Just weeks after praising Planned Parenthood supporter Rosa Parks, Sen. Ted Cruz, R-Texas, has sent a letter [PDF] to the National Portrait Gallery demanding that the Smithsonian museum remove a bust of Planned Parenthood founder Margaret Sanger from its “Struggle for Justice” exhibit, which features well-known leaders of social movements.
Cruz, in a letter drafted with Rep. Louie Gohmert, R-Texas, and joined by two dozen House Republicans, tells the gallery’s director that the presence of the bust “is an affront both to basic human decency and the very meaning of justice.” After citing the discredited claim that Planned Parenthood sells fetal tissue for profit, the group then badly twists a Sanger quote, “We do not want word to go out that we want to exterminate the Negro population.”
In Sanger’s letter, which you can find here, she was saying that she wanted black leaders to join her effort to promote birth control access because she was afraid that opponents would disseminate such unfounded rumors, which is ironically exactly what Cruz and Gohmert did with their letter.
While Sanger was a believer in eugenics, so were many leaders of her time, including Winston Churchill. Ironically, Cruz consistently says on the stump that one of his first acts as president would be putting a bust of Churchill in the Oval Office. (The Obama administration’s decision not to hold onto a Churchill bust that the British government had temporarily loaned to George W. Bush has become a frequent point of attack from the Right, despite the fact that there is another Churchill bust still in the White House residence.)
Nevertheless, Cruz and Gohmert go on to say that Sanger’s “racist views have had a very real and devastating impact on the widespread destruction of unborn human life — especially in minority communities.”
The signers include anti-choice stalwarts Rep. Trent Franks, R-Ariz., Rep. Chris Smith, R-N.J., Rep. Randy Neugebauer, R-Texas, Rep. Steve King, R-Iowa, and Rep. Marsha Blackburn, R-Tenn., who is slated to chair a House special committee targeting Planned Parenthood.
The letter appears to be part of a larger campaign launched by extremist pastor E.W. Jackson to remove the bust from the gallery. Jackson said that Sanger’s presence in the gallery would dishonor civil rights leaders like Parks and Martin Luther King Jr. However, like Parks, King was a supporter of Planned Parenthood and praised Margaret Sanger for her “courage and vision.”
There is a striking kinship between our movement and Margaret Sanger's early efforts. She, like we, saw the horrifying conditions of ghetto life. Like we, she knew that all of society is poisoned by cancerous slums. Like we, she was a direct actionist - a nonviolent resister. She was willing to accept scorn and abuse until the truth she saw was revealed to the millions. At the turn of the century she went into the slums and set up a birth control clinic, and for this deed she went to jail because she was violating an unjust law. Yet the years have justified her actions. She launched a movement which is obeying a higher law to preserve human life under humane conditions. Margaret Sanger had to commit what was then called a crime in order to enrich humanity, and today we honor her courage and vision; for without them there would have been no beginning. Our sure beginning in the struggle for equality by nonviolent direct action may not have been so resolute without the tradition established by Margaret Sanger and people like her. Negroes have no mere academic nor ordinary interest in family planning. They have a special and urgent concern.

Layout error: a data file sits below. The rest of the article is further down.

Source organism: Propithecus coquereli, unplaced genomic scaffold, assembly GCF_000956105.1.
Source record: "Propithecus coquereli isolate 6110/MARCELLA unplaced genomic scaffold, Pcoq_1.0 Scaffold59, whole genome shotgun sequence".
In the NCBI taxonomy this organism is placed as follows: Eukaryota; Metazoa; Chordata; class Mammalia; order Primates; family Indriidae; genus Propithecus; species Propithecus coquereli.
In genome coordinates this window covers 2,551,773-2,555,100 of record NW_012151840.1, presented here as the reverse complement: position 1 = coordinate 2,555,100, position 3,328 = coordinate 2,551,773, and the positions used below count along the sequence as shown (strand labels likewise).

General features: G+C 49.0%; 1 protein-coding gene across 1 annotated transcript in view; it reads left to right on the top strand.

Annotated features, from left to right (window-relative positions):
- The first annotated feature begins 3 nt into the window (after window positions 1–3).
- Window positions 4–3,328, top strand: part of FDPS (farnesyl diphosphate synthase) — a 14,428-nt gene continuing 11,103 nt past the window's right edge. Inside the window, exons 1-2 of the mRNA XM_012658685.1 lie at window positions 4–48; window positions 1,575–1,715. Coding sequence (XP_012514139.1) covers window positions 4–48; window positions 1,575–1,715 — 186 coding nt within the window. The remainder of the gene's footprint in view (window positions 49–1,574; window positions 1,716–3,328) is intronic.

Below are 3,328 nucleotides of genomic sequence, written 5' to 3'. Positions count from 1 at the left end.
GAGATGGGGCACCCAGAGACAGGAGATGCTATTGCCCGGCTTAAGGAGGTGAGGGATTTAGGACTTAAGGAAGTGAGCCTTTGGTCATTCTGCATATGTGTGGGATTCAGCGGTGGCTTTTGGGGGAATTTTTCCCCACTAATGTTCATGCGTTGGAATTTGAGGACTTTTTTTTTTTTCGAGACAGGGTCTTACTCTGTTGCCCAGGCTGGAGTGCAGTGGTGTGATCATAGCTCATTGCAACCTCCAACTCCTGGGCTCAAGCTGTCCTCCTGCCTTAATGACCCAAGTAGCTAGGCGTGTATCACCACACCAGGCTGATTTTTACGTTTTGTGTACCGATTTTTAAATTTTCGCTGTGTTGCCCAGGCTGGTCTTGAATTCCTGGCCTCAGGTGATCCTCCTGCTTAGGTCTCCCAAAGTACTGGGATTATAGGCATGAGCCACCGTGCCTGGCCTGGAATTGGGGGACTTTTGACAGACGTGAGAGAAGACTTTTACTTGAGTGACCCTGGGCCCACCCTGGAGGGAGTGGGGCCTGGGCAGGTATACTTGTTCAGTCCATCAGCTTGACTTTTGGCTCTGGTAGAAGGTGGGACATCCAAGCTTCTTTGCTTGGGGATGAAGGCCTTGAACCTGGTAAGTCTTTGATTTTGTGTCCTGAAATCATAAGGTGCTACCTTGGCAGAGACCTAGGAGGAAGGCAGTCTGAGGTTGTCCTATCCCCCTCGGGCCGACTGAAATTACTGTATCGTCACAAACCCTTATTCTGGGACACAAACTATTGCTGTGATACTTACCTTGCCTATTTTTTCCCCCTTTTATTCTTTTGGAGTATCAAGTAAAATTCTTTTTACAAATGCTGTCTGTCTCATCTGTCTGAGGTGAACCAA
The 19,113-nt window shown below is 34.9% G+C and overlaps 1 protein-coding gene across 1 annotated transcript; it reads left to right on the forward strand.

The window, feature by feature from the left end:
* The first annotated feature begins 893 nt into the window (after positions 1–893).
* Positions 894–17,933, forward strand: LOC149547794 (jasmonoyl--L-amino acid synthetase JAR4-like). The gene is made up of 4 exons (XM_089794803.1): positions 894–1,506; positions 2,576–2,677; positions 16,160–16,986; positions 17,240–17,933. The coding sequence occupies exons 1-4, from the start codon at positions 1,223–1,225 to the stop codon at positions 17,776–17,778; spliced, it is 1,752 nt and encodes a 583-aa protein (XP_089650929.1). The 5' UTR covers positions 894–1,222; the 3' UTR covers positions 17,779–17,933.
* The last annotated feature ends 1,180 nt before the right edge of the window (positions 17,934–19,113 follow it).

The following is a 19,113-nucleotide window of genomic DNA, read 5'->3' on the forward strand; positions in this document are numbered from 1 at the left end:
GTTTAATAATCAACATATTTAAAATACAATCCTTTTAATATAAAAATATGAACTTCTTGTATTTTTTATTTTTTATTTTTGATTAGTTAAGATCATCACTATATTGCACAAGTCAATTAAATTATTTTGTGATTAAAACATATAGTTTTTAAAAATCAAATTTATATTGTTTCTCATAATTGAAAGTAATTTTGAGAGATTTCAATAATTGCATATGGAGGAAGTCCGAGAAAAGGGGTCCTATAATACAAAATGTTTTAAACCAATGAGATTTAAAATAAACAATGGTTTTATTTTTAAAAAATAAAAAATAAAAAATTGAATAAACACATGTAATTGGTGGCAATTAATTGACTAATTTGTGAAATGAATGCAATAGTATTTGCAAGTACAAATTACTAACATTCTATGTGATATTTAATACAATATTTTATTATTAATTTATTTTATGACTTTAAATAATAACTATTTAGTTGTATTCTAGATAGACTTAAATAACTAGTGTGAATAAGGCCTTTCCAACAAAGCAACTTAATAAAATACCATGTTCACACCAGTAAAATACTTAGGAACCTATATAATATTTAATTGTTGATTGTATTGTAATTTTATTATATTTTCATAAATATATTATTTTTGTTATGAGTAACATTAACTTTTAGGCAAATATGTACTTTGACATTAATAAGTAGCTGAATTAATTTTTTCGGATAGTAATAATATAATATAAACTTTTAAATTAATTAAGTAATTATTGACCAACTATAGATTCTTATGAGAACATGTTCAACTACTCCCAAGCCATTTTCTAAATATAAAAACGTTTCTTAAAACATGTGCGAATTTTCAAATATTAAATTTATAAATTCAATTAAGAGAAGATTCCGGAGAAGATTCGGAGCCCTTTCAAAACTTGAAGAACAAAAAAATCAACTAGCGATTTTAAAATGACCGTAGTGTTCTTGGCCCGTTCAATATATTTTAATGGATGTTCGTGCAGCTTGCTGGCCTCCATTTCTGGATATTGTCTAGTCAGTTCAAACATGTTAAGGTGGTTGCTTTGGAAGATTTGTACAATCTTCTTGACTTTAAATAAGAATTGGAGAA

Recently the subject of Negro family life has received extensive attention. Unfortunately, studies have overemphasized the problem of the Negro male ego and almost entirely ignored the most serious element - Negro migration. During the past half century Negroes have migrated on a massive scale, transplanting millions from rural communities to crammed urban ghettoes. In their migration, as with all migrants, they carried with them the folkways of the countryside into an inhospitable city slum. The size of family that may have been appropriate and tolerable on a manually cultivated farm was carried over to the jammed streets of the ghetto. In all respects Negroes were atomized, neglected and discriminated against. Yet, the worst omission was the absence of institutions to acclimate them to their new environment. Margaret Sanger, who offered an important institutional remedy, was unfortunately ignored by social and political leaders in this period. In consequence, Negro folkways in family size persisted. The problem was compounded when unrestrained exploitation and discrimination accented the bewilderment of the newcomer, and high rates of illegitimacy and fragile family relationships resulted.